It’s the Holy Grail for any money-minded hacker: the discovery of a previously undetected flaw in a major software system, giving you the opportunity to cash in on your find for a tidy reward.
Exploit vendor, Zerodium has just hiked its bounties for zero-days in certain types of virtualization software. Across the board, rewards seem to be on the increase (we’re talking six or seven-sum figures for the most significant finds) - with no end to the ‘bounty bonanza’ in sight.
Here, we take a closer look at what’s on offer from the likes of Zerodium, and at what’s driving the demand for bug bounty hunters…
Zero-Day Vulnerabilities, Exploits & Bug Bounty Hunters: What You Need to know…
A zero-day vulnerability is the name given to a newly-identified software security flaw. If left unfixed, it offers hackers the opportunity to create a package designed to specifically target that bug in order to compromise user systems. This type of package is known as a zero-day exploit.
The vulnerability gets its “zero day” label because the clock is ticking. Once it’s discovered, the developer has zero days to plug the hole by way of a bug patch roll-out before its existence becomes more widely exposed - and before hackers have the chance to create an exploit. (As a side note, it’s the reason why it’s never a good idea to ignore a patch update alert).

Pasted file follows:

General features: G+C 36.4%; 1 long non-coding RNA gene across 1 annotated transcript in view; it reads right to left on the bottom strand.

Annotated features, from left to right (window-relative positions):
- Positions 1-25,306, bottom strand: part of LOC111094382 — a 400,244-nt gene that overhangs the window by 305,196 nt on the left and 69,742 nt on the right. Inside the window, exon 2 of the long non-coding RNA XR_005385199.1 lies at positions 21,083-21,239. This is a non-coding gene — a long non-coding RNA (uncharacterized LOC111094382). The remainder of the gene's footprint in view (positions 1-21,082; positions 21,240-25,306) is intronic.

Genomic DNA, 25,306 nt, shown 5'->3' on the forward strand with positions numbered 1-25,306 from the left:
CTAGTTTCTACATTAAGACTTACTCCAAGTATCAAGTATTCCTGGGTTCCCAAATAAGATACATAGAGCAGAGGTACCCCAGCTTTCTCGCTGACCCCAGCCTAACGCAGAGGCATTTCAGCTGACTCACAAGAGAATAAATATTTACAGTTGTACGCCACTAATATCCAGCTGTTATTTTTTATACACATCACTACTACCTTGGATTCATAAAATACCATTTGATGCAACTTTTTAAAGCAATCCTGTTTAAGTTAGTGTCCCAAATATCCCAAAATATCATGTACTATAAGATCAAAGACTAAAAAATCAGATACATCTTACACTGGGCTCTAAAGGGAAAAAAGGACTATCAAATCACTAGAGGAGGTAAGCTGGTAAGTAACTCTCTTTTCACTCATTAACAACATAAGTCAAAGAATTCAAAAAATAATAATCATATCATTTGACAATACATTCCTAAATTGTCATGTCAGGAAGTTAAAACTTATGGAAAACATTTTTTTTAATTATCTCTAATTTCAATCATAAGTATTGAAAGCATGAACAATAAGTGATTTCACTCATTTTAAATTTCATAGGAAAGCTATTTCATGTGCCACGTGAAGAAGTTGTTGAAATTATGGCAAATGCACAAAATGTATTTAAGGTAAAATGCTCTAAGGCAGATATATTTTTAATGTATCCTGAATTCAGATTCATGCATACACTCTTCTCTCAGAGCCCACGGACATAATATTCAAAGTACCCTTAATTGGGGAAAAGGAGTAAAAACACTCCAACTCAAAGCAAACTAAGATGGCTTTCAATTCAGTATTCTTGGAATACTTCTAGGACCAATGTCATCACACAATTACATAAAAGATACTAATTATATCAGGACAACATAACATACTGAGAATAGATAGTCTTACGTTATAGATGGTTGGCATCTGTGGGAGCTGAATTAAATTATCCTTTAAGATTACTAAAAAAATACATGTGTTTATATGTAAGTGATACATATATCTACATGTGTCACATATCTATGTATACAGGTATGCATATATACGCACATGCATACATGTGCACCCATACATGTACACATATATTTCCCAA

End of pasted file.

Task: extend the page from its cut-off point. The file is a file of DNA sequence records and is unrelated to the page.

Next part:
Bugs are a fact of life - and keeping on top of them all is an endless task. Two decades ago, Netscape first developed the bug bounty idea - i.e. paying independent developers for discovering flaws.
The idea caught on. Practically all major tech players - Google, Microsoft, Apple and Facebook included - now have a vulnerability reward program (VRP) in place. There’s even a ‘Hack the Pentagon’ program in play.
There’s now also a strong crowdsourcing element to the bug bounty market. Platforms such as HackerOne, Bugcrowd and Zero Day Initiative (ZDI) help businesses to coordinate their vulnerability detection efforts and connect businesses with independent researchers.
Who is Zerodium?
Established in 2015 and based in Washington DC, Zerodium specialises in acquiring “high quality exploits”.
But unlike platforms such as HackerOne and Bugcrowd, the discoveries made by bug hunters are not sold back to the developers. Instead, Zerodium sells on its research to a very select client base, consisting mostly of governmental bodies who are concerned with cybersecurity and zero-day defences.
Zerodium’s latest announcement
Earlier this month, Zerodium sent out a Tweet…
This latest bounty from Zerodium is focused on the following cloud technologies:
- Hyper-V, the technology at the core of Microsoft’s Azure public cloud computing platform,
- VSphere by VMWare (a subsidiary of Dell), which is used on Amazon’s secure cloud services platform for businesses, (Amazon Web Services).
These are both types of virtualization software (aka hypervisors), which essentially enable users to run multiple ‘virtual’ machines using a single piece of computer hardware.
Before this tweet, Zerodium was offering $200,000 for vulnerabilities relating to Hyper-V and VMWare exploits. With this move, Zerodium has more than doubled its reward for VMWare ESXi exploits. It’s also the first time that Hyper-V has been included as part of the company’s bounty program. It’s worth noting that the amount on offer for Hyper-V exploits is double the maximum amount that Microsoft itself is currently offering through its bug bounty program.